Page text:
During the night rain came through as did the wind. This curtailed our flying until 3pm the next day when the wind had dropped significantly enough to make flying a viable proposition. During that time the students took the opportunity to cruise the pits, observe planes, buy planes from the shop run by Col Taylor models and talk with other modellers.
Our group was visited during the morning by Neil Tank, President of the Model Aeronautical Association of Australia. He had heard about us and wanted to meet the group. He expressed his thanks at our attendance and remarked on the quality of the planes the students had built. He also expressed his interest in me joining the National sub-committee for education; something I jumped at the chance for.
The official closing presentations for the event were held at 1:30pm and the club hosting the event thanked the group for their attendance as did Neil Tank again. The students really felt that their presence was appreciated, valued and that their work was admired. Which it was. The club then presented to the school a brand new 9 channel radio set worth approximately $500 as an encouragement award before hoping we would return in 2014. If I have anything to do with it we will.
After the presentations numerous other modelers came to visit the group including a gentleman who offered a charger for the radio as he had spares. Another offered a fuel pump for a similar reason. Another ran the students through how to program the new radio.
To see the students so valued for their excellent work was personally rewarding and justification for the students of such an amazing job on a task that to begin with seemed insurmountable.
We flew the Etrich twice after 3pm on the Sunday. We flew the Fokker twice after that as well. To say that the Fokker is a handful to land is an understatement. It ended up on its nose twice with no damage. Fortunately for me I appreciate that radio control modelling is a journey that will never be complete and that everyone is learning something new in the hobby on a consistent basis. I will get better landing the plane.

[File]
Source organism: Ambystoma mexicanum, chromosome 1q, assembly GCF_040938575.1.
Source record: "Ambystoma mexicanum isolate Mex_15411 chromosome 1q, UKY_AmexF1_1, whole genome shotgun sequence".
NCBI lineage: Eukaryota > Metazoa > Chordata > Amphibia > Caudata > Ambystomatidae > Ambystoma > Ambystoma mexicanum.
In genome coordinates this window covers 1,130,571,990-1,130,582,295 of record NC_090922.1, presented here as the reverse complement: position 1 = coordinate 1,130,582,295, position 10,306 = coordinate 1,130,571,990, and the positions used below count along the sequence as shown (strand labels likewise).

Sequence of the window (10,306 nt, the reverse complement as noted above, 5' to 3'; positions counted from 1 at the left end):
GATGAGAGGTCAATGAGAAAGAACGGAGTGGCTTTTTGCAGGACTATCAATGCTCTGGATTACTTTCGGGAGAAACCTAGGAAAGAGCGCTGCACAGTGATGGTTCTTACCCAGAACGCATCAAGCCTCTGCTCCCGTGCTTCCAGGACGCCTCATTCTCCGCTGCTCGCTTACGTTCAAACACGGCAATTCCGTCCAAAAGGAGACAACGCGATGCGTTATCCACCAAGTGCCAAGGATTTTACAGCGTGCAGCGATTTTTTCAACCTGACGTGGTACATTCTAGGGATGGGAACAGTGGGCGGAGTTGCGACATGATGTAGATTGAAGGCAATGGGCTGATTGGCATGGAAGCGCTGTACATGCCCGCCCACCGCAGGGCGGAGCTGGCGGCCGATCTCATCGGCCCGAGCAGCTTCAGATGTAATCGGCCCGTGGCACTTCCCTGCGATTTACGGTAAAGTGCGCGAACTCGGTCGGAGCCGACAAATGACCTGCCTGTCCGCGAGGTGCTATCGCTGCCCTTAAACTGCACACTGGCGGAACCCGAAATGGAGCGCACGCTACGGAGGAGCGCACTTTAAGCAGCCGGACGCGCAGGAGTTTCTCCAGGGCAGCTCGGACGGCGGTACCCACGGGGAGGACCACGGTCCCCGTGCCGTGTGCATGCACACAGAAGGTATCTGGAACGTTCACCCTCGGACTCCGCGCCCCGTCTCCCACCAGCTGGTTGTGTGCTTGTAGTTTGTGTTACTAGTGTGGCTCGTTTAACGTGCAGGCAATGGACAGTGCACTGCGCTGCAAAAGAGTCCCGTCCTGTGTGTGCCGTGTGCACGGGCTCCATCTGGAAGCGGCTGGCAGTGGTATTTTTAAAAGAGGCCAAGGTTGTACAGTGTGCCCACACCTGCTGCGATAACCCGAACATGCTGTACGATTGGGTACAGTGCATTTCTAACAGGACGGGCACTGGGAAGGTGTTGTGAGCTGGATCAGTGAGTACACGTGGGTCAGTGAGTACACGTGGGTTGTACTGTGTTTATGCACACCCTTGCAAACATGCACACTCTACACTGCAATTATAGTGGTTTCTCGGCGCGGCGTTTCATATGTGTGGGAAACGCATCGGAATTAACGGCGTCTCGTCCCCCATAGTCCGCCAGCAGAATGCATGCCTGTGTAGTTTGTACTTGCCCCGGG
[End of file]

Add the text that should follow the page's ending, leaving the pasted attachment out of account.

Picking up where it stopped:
To say the Sunday night celebrations were fun is an understatement. After dinner in town we settled to a fire that worked almost straight away and stories of our glory. Except for me. I was Fokker’d out and went to bed by 10pm. I thought I deserved it.
We left at 7am on Monday 23rd of September arriving back at the ASMS at 4:30pm.
To say the trip was successful merely only begins to encapsulate the feelings of the trip. I cannot speak for all but even allowing for the fact I knew what to expect I was still astounded by the event, the people and the planes. I can only begin to explain my admiration and appreciation of the efforts of our students as builders and ambassadors for our school. They were elite in all respects of appreciation perhaps assisted by the fact they had learnt that if it took us three terms to build a plane (ignoring my 130 plus home to finish jobs) then we ought to be respectful of others planes and their builders.
A big thanks to Connie Schrapel and Peter Ferris for their able support. Without either the trip would not have been able to occur with the same numbers of students and supervision. Thank you! Connie had a set of three CB radios we shared during convoy duties which made conversation easy and for fun games of “I spy”. Connie also had a GPS which enabled us to get back from Shepparton to the field every night after dinner……
Thanks for being part of an amazing journey.
Plans are already afoot for the 2014 trip and new planes to be built for the event.
Until then, happy flying!
Coordinator Curriculum Innovation; Science as Inquiry
Gold Wings Instructor; Holdfast Model Aero Club
International Federation of Aviation #68883